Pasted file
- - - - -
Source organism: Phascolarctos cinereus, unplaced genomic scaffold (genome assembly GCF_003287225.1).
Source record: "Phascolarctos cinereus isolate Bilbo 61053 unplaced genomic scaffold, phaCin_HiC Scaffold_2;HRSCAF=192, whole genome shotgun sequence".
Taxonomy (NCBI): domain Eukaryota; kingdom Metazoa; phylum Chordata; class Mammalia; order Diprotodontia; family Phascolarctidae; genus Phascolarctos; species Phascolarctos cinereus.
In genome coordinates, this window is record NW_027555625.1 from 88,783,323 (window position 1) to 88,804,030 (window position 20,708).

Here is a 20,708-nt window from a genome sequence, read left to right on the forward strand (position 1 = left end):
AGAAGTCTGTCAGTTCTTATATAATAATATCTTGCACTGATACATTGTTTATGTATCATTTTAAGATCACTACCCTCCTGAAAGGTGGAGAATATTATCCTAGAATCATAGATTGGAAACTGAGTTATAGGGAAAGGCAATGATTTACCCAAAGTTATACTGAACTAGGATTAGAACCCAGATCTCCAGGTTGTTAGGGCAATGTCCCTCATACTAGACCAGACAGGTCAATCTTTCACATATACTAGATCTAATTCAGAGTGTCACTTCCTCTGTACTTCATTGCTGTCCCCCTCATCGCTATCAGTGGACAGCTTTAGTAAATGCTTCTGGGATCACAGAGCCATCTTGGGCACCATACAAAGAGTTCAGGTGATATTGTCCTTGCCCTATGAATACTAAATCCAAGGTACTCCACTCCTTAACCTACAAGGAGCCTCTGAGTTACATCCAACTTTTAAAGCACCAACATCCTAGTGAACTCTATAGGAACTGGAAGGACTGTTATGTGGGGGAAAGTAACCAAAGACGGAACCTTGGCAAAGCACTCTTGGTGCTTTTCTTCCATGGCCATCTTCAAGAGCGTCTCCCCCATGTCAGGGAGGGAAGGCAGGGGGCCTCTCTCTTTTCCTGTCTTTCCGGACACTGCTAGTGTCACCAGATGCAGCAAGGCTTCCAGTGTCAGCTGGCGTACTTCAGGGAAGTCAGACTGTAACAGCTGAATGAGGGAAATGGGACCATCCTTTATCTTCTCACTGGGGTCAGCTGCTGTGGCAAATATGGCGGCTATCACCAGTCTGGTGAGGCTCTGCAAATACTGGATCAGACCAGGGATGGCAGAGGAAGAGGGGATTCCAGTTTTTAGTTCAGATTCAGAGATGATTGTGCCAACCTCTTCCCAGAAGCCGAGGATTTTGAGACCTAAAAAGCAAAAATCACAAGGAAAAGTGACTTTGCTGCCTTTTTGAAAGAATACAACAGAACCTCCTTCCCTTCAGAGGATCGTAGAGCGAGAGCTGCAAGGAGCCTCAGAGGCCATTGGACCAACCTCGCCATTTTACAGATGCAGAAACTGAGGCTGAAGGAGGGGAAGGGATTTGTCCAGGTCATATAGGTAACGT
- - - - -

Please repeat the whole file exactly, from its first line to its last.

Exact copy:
Source organism: Phascolarctos cinereus, unplaced genomic scaffold (genome assembly GCF_003287225.1).
Source record: "Phascolarctos cinereus isolate Bilbo 61053 unplaced genomic scaffold, phaCin_HiC Scaffold_2;HRSCAF=192, whole genome shotgun sequence".
Taxonomy (NCBI): domain Eukaryota; kingdom Metazoa; phylum Chordata; class Mammalia; order Diprotodontia; family Phascolarctidae; genus Phascolarctos; species Phascolarctos cinereus.
In genome coordinates, this window is record NW_027555625.1 from 88,783,323 (window position 1) to 88,804,030 (window position 20,708).

Here is a 20,708-nt window from a genome sequence, read left to right on the forward strand (position 1 = left end):
AGAAGTCTGTCAGTTCTTATATAATAATATCTTGCACTGATACATTGTTTATGTATCATTTTAAGATCACTACCCTCCTGAAAGGTGGAGAATATTATCCTAGAATCATAGATTGGAAACTGAGTTATAGGGAAAGGCAATGATTTACCCAAAGTTATACTGAACTAGGATTAGAACCCAGATCTCCAGGTTGTTAGGGCAATGTCCCTCATACTAGACCAGACAGGTCAATCTTTCACATATACTAGATCTAATTCAGAGTGTCACTTCCTCTGTACTTCATTGCTGTCCCCCTCATCGCTATCAGTGGACAGCTTTAGTAAATGCTTCTGGGATCACAGAGCCATCTTGGGCACCATACAAAGAGTTCAGGTGATATTGTCCTTGCCCTATGAATACTAAATCCAAGGTACTCCACTCCTTAACCTACAAGGAGCCTCTGAGTTACATCCAACTTTTAAAGCACCAACATCCTAGTGAACTCTATAGGAACTGGAAGGACTGTTATGTGGGGGAAAGTAACCAAAGACGGAACCTTGGCAAAGCACTCTTGGTGCTTTTCTTCCATGGCCATCTTCAAGAGCGTCTCCCCCATGTCAGGGAGGGAAGGCAGGGGGCCTCTCTCTTTTCCTGTCTTTCCGGACACTGCTAGTGTCACCAGATGCAGCAAGGCTTCCAGTGTCAGCTGGCGTACTTCAGGGAAGTCAGACTGTAACAGCTGAATGAGGGAAATGGGACCATCCTTTATCTTCTCACTGGGGTCAGCTGCTGTGGCAAATATGGCGGCTATCACCAGTCTGGTGAGGCTCTGCAAATACTGGATCAGACCAGGGATGGCAGAGGAAGAGGGGATTCCAGTTTTTAGTTCAGATTCAGAGATGATTGTGCCAACCTCTTCCCAGAAGCCGAGGATTTTGAGACCTAAAAAGCAAAAATCACAAGGAAAAGTGACTTTGCTGCCTTTTTGAAAGAATACAACAGAACCTCCTTCCCTTCAGAGGATCGTAGAGCGAGAGCTGCAAGGAGCCTCAGAGGCCATTGGACCAACCTCGCCATTTTACAGATGCAGAAACTGAGGCTGAAGGAGGGGAAGGGATTTGTCCAGGTCATATAGGTAACGT